“If You, LORD, should mark iniquities, O Lord, who could stand? But there is forgiveness with You, that You may be feared.” (Psalm 130:3-4)
I’ve been reading through the Psalms lately, and Psalm 130:4 particularly struck me. I was quite surprised at the psalmist’s assertion that being forgiven by God would lead to the fear of the Lord. Of course, my next realization was that my response to this passage was a good indication that I had forgotten what forgiveness truly is.
I think that we, in this society, tend to define forgiveness as a very mamby-pamby, sappy sentimental act. To us, forgiveness means being let off the hook. Forgiveness means the person we offended is too nice to exact revenge upon us. Forgiveness means we’ll just sweep that wrongdoing under the rug and pretend like it never happened. It’s another skeleton to be locked safely away in the closet, along with all our others that the world can never know about.
But God’s forgiveness is of an altogether different sort. Sin is a horrendously grevious offense against an infinitely holy, powerful God. Every single one of us deserved hell for our rebellious, ingrateful conduct towards the Lord. God’s justice demanded that this could not be swept under the rug. This could not be dismissed as “one of those goofy things that humans do”. Sin is an insidious, cancerous evil that could not be left unchecked.
However, God is loving and merciful. His desire was that humanity should not be destroyed, but rather saved. His justice refused to turn a blind eye to our sin, but His mercy yearned to rescue us from our condition. And thus we have the Cross.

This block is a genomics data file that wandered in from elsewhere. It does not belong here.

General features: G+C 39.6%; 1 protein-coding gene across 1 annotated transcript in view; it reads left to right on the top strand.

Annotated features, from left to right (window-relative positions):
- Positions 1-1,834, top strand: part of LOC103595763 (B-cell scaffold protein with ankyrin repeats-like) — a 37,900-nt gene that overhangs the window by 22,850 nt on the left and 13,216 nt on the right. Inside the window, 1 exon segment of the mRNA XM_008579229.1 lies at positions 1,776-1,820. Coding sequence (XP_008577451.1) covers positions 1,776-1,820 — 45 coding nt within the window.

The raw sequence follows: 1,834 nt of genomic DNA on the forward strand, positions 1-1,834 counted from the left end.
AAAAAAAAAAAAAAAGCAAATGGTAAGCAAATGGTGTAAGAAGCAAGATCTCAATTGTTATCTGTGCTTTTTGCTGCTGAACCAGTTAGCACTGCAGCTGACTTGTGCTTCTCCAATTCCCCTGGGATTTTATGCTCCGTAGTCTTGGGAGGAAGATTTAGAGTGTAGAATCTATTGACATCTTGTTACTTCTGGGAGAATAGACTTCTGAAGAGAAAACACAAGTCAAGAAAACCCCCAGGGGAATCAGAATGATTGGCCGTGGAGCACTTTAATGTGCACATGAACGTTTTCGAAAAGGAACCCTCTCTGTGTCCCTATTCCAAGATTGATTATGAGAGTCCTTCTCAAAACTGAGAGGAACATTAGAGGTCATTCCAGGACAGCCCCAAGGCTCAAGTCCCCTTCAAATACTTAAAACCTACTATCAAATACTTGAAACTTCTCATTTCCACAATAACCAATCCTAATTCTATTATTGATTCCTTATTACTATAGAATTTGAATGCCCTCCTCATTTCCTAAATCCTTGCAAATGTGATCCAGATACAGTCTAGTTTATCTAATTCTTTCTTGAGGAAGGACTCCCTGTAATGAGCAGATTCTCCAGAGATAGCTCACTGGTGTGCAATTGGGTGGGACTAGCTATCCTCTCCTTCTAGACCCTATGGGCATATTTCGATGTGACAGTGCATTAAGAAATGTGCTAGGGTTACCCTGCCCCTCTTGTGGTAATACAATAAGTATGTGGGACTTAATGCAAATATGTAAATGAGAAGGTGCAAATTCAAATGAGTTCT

I love what Allen Hood said about the Cross: “It is as much a statement of God’s hatred for sin as it is His love of human beings.” Sin is a weighty, devastating matter — so much so that God was willing to crush His own Son to remedy it. The earth has yet to see such a profound act of God as was demonstrated on Calvary. The fullness of the wrath of God was poured upon Jesus, the Son of God made flesh. A sinless Man willingly shed His own blood for the sins of the world… not to ignore sin, but to cancel it entirely. Through the incomparable sacrifice of Christ, atonement has been made for us. This is what it means to be forgiven.
God is loving enough to forgive us; this should give us confidence. He is powerful enough to either spare us or give us over to destruction; this should inspire godly fear. We are under a glorious covenant where our sins are done away with (Heb 10:16-18); this should give us confidence. We are under a glorious covenant with Christ, the ultimate revelation of God, at the head; this should also fill us with godly fear of straying from grace (Heb 10:26-31).
The forgiveness of God is a tremendously powerful reality. It is the removal (not toleration) of our sins, accomplished through the crushing of the Son of God Himself. It is an infinitely powerful God who has extended undeserved grace to us at His own expense, and is calling us to a higher way of living.
Truly forgiveness is with God that He may be feared.